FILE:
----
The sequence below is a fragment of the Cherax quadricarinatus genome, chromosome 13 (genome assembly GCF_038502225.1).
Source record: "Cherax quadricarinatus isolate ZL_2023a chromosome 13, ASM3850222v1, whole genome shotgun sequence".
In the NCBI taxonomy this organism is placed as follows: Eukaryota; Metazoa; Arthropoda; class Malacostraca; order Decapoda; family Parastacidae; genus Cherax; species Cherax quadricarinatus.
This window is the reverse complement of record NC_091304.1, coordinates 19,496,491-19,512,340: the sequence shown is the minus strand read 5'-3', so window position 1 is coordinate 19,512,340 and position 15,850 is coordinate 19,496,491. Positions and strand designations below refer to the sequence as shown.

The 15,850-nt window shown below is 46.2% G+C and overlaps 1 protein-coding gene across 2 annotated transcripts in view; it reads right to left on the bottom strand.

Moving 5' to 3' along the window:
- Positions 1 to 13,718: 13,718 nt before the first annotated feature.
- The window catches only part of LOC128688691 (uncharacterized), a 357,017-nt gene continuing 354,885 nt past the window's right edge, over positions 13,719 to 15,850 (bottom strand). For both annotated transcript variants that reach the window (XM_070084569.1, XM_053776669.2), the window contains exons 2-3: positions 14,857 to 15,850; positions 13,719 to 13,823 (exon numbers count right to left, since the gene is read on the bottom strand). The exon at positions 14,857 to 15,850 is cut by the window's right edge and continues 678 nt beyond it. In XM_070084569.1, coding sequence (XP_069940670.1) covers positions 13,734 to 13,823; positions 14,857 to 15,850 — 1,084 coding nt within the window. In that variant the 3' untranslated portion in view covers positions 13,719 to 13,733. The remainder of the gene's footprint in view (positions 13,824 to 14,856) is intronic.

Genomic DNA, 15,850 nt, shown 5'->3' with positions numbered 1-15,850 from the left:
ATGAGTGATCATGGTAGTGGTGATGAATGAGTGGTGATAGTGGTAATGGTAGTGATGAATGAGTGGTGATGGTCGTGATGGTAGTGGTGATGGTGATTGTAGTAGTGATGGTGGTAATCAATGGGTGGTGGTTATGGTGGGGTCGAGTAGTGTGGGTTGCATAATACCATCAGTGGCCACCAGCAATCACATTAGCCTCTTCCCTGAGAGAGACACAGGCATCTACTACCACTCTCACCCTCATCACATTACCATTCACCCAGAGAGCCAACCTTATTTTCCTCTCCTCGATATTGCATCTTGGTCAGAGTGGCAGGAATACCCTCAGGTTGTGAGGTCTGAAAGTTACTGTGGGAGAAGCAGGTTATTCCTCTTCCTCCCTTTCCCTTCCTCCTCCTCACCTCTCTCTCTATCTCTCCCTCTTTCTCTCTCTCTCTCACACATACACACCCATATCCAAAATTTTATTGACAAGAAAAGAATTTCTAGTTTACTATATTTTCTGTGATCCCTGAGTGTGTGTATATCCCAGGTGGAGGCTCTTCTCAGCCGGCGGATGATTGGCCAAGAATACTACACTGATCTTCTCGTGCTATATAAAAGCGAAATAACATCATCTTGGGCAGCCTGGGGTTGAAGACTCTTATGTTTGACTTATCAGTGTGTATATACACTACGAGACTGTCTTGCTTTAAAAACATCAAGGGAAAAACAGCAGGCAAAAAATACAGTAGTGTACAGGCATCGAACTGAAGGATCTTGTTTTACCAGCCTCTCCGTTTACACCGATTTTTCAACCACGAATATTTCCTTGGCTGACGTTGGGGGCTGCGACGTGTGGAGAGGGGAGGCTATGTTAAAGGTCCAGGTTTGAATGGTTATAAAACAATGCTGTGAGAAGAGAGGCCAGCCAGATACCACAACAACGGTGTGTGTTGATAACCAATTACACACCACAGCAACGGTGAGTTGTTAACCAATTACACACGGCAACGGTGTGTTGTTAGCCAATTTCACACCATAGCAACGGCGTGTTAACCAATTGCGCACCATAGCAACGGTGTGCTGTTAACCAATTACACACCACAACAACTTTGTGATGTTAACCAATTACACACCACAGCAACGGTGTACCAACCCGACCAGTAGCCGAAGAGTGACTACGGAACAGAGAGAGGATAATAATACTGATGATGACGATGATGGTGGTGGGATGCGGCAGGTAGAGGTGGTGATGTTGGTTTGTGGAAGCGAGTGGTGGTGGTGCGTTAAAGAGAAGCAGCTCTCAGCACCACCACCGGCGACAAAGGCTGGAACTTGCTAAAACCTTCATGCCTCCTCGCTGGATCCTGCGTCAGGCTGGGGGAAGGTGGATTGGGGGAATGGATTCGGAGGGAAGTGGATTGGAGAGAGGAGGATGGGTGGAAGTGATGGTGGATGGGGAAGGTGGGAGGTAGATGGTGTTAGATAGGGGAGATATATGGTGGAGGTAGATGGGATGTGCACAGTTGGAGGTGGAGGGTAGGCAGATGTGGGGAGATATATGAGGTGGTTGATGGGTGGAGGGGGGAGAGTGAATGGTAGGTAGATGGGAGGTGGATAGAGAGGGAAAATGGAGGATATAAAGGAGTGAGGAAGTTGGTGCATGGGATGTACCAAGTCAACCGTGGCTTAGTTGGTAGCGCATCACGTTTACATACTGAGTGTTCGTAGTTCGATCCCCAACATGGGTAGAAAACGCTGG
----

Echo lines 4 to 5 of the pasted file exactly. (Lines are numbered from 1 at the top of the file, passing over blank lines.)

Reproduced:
This window is the reverse complement of record NC_091304.1, coordinates 19,496,491-19,512,340: the sequence shown is the minus strand read 5'-3', so window position 1 is coordinate 19,512,340 and position 15,850 is coordinate 19,496,491. Positions and strand designations below refer to the sequence as shown.

The 15,850-nt window shown below is 46.2% G+C and overlaps 1 protein-coding gene across 2 annotated transcripts in view; it reads right to left on the bottom strand.